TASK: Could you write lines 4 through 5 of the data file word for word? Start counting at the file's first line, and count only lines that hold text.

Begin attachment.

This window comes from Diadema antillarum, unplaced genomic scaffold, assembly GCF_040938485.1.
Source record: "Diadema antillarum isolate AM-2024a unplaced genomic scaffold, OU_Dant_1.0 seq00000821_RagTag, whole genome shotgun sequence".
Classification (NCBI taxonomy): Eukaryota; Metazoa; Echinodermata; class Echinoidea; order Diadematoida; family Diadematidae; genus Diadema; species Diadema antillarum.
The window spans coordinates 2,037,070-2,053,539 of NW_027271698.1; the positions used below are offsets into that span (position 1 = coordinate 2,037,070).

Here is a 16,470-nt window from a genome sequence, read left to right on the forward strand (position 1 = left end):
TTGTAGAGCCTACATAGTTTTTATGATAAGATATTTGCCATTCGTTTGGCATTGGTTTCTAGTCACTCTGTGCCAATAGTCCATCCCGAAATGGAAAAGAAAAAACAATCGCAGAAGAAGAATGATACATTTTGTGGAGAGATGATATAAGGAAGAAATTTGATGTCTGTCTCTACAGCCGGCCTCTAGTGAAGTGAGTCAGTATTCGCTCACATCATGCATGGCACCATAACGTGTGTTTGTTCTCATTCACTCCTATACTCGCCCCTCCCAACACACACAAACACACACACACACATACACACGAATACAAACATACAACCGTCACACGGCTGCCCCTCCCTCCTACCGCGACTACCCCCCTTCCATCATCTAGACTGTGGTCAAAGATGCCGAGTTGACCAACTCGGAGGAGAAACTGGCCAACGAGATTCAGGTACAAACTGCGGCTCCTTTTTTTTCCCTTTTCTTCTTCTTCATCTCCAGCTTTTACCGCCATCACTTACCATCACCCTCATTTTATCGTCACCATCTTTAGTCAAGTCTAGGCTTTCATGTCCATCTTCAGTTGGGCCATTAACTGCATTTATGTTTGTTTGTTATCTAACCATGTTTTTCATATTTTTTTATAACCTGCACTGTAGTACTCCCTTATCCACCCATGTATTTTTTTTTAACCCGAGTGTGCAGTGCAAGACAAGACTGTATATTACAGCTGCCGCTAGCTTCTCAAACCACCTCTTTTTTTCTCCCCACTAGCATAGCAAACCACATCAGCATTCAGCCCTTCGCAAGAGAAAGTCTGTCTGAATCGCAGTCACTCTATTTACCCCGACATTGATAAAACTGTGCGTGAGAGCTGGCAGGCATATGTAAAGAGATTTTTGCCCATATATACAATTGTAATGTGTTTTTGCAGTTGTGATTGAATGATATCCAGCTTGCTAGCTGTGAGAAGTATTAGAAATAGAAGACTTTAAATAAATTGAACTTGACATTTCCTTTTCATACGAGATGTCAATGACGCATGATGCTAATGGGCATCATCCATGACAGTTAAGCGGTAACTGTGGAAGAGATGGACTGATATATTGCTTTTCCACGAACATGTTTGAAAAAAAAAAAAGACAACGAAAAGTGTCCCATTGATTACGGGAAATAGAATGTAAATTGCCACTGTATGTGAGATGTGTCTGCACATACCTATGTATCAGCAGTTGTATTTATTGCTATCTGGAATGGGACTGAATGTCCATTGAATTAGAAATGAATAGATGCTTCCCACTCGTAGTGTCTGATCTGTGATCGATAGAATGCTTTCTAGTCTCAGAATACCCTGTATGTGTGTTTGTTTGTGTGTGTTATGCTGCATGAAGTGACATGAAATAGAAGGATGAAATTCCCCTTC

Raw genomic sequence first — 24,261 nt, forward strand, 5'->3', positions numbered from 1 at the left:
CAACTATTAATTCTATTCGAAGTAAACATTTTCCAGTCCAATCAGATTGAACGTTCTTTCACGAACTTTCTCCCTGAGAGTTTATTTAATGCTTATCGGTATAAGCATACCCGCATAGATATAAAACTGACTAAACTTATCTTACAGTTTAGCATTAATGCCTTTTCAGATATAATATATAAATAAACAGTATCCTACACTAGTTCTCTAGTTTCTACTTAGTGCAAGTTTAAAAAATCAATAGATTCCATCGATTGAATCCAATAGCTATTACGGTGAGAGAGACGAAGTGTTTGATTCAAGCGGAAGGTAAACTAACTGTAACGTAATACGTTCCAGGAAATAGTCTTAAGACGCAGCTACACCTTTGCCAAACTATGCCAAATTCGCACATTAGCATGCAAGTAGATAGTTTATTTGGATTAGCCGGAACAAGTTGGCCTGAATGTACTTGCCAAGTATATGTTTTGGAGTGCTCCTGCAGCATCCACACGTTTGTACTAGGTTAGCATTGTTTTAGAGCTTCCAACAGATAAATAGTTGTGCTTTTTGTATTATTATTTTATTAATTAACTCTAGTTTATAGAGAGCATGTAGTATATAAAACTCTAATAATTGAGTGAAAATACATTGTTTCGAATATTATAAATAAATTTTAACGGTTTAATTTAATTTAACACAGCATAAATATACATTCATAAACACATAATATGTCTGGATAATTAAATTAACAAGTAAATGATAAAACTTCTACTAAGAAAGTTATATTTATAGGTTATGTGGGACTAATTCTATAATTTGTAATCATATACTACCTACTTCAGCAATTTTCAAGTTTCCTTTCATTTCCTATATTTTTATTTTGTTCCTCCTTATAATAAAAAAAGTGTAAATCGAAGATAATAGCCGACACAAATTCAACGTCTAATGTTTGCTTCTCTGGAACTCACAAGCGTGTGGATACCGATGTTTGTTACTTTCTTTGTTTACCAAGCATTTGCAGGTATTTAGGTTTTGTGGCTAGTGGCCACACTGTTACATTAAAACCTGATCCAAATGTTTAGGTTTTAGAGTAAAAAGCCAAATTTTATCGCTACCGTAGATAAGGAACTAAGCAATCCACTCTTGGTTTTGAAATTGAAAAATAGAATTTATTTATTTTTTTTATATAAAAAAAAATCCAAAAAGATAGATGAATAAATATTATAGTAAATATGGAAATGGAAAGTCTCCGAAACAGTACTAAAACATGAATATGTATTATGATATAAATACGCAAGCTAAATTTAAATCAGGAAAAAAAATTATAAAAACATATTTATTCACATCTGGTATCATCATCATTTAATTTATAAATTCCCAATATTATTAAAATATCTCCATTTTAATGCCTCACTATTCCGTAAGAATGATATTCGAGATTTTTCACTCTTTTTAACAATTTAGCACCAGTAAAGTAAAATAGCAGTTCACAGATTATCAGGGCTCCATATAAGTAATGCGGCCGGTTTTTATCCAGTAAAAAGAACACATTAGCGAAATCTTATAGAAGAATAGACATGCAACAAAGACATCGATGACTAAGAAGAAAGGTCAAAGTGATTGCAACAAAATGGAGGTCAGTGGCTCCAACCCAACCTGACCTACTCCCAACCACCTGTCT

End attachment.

The window spans coordinates 2,037,070-2,053,539 of NW_027271698.1; the positions used below are offsets into that span (position 1 = coordinate 2,037,070).

Here is a 16,470-nt window from a genome sequence, read left to right on the forward strand (position 1 = left end):